Finnish kit vendor Nokia started 2021 with a bang, driven by a 28% increase in revenues from its network infrastructure business.
Mobile networks did alright, which is something considering how well Ericsson is performing in that area. Cloud and network services remains a work in progress, as the equivalent group is for Ericsson, and the intellectual property operation experienced stead growth. But the real story was the fixed line bit, which was what the Alcatel Lucent acquisition was all about, but which has only just started providing a strong contribution. Nokia’s shares were up 15% at time of writing.
âWe have delivered a robust start to the year with strong net sales, operating margin and cash flow,â said Nokia CEO Pekka Lundmark. âTodayâs results demonstrate that we are on track to deliver on our three-phased plan to achieve sustainable, profitable growth and technology leadership as announced at our recent Capital Markets Day.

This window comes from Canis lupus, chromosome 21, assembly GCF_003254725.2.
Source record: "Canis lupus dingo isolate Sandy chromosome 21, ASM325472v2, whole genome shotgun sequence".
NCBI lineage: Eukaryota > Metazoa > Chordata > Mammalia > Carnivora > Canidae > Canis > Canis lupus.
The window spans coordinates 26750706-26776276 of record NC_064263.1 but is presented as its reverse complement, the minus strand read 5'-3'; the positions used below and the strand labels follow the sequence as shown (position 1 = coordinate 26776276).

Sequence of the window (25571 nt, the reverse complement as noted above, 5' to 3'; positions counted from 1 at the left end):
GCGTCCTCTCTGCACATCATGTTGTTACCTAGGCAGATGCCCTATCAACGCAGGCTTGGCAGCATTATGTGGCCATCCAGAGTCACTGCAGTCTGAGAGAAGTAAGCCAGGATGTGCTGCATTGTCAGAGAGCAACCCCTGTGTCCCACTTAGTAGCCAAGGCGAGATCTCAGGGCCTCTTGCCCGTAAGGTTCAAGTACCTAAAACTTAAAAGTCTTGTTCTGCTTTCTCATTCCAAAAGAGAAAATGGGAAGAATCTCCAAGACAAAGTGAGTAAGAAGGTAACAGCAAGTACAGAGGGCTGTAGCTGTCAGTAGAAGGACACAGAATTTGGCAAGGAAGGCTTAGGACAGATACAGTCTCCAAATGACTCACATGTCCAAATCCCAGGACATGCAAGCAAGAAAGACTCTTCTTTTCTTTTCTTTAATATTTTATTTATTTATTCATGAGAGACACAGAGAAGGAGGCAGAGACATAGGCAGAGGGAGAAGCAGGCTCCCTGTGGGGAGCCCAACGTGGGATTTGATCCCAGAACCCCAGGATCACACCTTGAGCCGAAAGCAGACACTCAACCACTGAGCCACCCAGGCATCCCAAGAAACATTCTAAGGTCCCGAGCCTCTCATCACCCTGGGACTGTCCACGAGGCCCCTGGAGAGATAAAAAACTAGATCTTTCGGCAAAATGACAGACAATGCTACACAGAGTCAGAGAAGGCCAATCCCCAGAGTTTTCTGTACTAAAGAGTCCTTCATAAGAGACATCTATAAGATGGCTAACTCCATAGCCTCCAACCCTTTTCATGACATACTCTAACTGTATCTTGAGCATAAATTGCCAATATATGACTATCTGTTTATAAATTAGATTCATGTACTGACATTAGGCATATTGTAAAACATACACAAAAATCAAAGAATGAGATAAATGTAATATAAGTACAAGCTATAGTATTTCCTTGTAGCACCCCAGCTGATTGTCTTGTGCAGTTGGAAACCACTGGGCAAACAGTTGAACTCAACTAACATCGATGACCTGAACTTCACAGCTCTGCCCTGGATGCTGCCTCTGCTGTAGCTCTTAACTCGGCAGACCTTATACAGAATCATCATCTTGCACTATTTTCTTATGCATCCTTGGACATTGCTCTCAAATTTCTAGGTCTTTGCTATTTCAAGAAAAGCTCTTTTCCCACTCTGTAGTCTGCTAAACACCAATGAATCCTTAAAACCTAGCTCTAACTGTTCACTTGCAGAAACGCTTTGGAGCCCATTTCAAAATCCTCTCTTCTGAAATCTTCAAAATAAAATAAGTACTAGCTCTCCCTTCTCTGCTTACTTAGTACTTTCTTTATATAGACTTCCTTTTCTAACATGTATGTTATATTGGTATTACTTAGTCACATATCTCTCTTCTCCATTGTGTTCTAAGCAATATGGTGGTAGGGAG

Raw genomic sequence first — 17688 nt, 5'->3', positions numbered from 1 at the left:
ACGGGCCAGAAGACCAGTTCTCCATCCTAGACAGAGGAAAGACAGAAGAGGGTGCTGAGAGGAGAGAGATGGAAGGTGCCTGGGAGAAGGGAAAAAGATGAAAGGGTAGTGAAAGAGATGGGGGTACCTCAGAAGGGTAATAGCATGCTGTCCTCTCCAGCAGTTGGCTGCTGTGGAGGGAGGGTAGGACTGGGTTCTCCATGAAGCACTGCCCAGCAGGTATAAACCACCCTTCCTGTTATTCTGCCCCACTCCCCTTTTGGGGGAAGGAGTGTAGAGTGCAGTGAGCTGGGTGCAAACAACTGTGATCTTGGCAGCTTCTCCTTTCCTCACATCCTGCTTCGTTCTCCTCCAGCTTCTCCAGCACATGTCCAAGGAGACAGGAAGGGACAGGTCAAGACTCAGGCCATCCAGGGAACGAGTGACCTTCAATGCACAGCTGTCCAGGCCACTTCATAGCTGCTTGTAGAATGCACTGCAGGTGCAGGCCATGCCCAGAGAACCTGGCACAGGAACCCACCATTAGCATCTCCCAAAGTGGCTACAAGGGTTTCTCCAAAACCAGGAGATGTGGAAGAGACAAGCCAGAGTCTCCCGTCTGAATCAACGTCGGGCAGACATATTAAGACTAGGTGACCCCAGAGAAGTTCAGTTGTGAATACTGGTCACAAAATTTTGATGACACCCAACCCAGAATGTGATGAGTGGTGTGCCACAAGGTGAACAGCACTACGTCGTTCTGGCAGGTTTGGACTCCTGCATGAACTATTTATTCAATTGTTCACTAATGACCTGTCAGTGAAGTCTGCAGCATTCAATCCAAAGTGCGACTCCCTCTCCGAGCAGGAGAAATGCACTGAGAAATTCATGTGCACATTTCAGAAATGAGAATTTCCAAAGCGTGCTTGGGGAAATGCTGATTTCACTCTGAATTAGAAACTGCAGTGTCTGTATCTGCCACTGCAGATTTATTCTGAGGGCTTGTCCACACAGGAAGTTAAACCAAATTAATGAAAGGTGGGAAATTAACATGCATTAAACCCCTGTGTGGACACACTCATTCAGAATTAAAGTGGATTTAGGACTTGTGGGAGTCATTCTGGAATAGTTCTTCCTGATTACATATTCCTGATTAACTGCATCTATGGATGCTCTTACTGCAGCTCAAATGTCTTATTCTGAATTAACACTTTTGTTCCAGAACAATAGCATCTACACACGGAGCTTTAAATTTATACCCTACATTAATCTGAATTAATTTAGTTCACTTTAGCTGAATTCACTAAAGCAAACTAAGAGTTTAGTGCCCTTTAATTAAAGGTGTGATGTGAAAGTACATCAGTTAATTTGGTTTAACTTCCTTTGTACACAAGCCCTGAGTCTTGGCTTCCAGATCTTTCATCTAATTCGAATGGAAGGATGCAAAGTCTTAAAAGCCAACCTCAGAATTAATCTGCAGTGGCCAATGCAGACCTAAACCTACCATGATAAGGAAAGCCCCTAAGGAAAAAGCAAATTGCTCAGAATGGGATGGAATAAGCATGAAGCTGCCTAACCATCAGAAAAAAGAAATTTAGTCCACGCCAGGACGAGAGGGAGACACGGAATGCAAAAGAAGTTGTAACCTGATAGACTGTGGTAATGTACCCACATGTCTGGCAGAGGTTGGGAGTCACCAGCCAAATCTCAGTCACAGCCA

âI was particularly pleased by strong sales growth across our Network Infrastructure business group driven by increasing demand for next generation connectivity; good progress in Mobile Networks in securing full portfolio competitiveness; continued double-digit sales growth with our Enterprise customers; double-digit sales growth in North America; and good net sales development for Nokia Technologies.
âAt this point we are maintaining our Outlook for the full year, as we want to see how 2021 continues to develop. The solid first quarter provides a good foundation for achieving the higher end of the 7 to 10% comparable operating margin range. We expect our typical quarterly earnings seasonality to be less pronounced in 2021, and we continue to monitor overall market developments including visibility for semiconductor availability. I am proud of how we have continued to successfully deliver to our customers during the global semiconductor shortage.â
As you can see below, Network Infrastructure also delivers healthy margins (fixed refers to access networks, while optical is transport and IP is routers, switches, etc), while Technologies tends to serve up 80% margin. If Nokia can keep this kind of performance, it can use the extra cash to start raising its R&D game and experience the kind of virtuous cycle Ericsson has shown. No pressure, then.